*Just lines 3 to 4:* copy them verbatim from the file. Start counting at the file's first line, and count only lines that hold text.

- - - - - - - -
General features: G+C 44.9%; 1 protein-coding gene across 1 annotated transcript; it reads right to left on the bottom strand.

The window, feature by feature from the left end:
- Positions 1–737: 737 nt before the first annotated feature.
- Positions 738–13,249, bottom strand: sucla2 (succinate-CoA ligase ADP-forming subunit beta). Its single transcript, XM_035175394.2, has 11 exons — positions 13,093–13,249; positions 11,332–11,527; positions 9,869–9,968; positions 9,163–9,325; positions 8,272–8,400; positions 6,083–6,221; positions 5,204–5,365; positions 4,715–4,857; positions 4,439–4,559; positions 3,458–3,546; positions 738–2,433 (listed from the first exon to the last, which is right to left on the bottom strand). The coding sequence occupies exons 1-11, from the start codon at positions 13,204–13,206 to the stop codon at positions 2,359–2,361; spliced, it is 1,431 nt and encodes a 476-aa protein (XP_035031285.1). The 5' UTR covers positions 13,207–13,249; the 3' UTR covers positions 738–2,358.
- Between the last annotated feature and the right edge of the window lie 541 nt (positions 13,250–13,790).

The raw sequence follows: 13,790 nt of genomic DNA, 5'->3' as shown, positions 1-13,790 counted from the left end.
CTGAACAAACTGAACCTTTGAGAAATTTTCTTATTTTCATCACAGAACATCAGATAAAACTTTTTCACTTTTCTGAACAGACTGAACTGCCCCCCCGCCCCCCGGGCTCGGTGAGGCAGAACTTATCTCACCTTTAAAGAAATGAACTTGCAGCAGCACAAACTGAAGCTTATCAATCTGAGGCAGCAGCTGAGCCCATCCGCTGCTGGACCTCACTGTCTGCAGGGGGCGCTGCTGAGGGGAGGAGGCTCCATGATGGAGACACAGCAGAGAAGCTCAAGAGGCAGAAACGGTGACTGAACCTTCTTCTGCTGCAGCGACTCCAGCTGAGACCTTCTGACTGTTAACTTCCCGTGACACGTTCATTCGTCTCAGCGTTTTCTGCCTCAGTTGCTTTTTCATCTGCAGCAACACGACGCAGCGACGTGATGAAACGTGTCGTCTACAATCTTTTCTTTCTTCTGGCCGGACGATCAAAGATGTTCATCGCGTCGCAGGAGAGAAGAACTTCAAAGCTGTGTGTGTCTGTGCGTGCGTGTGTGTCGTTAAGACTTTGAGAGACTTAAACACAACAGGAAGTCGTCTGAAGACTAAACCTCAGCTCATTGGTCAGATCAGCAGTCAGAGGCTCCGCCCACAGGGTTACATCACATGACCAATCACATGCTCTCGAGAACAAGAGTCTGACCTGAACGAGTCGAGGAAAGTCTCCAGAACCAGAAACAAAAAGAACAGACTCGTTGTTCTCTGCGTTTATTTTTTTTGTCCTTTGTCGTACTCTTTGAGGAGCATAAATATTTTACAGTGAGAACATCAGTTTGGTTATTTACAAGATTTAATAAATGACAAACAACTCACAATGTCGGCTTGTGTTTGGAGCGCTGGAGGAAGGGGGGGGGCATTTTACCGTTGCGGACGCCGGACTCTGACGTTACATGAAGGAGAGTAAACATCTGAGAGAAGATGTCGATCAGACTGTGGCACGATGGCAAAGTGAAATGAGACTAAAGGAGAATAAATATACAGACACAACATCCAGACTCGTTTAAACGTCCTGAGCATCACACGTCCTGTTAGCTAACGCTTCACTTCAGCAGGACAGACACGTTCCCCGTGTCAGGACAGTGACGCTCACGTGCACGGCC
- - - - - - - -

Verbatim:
- Positions 1–737: 737 nt before the first annotated feature.
- Positions 738–13,249, bottom strand: sucla2 (succinate-CoA ligase ADP-forming subunit beta). Its single transcript, XM_035175394.2, has 11 exons — positions 13,093–13,249; positions 11,332–11,527; positions 9,869–9,968; positions 9,163–9,325; positions 8,272–8,400; positions 6,083–6,221; positions 5,204–5,365; positions 4,715–4,857; positions 4,439–4,559; positions 3,458–3,546; positions 738–2,433 (listed from the first exon to the last, which is right to left on the bottom strand). The coding sequence occupies exons 1-11, from the start codon at positions 13,204–13,206 to the stop codon at positions 2,359–2,361; spliced, it is 1,431 nt and encodes a 476-aa protein (XP_035031285.1). The 5' UTR covers positions 13,207–13,249; the 3' UTR covers positions 738–2,358.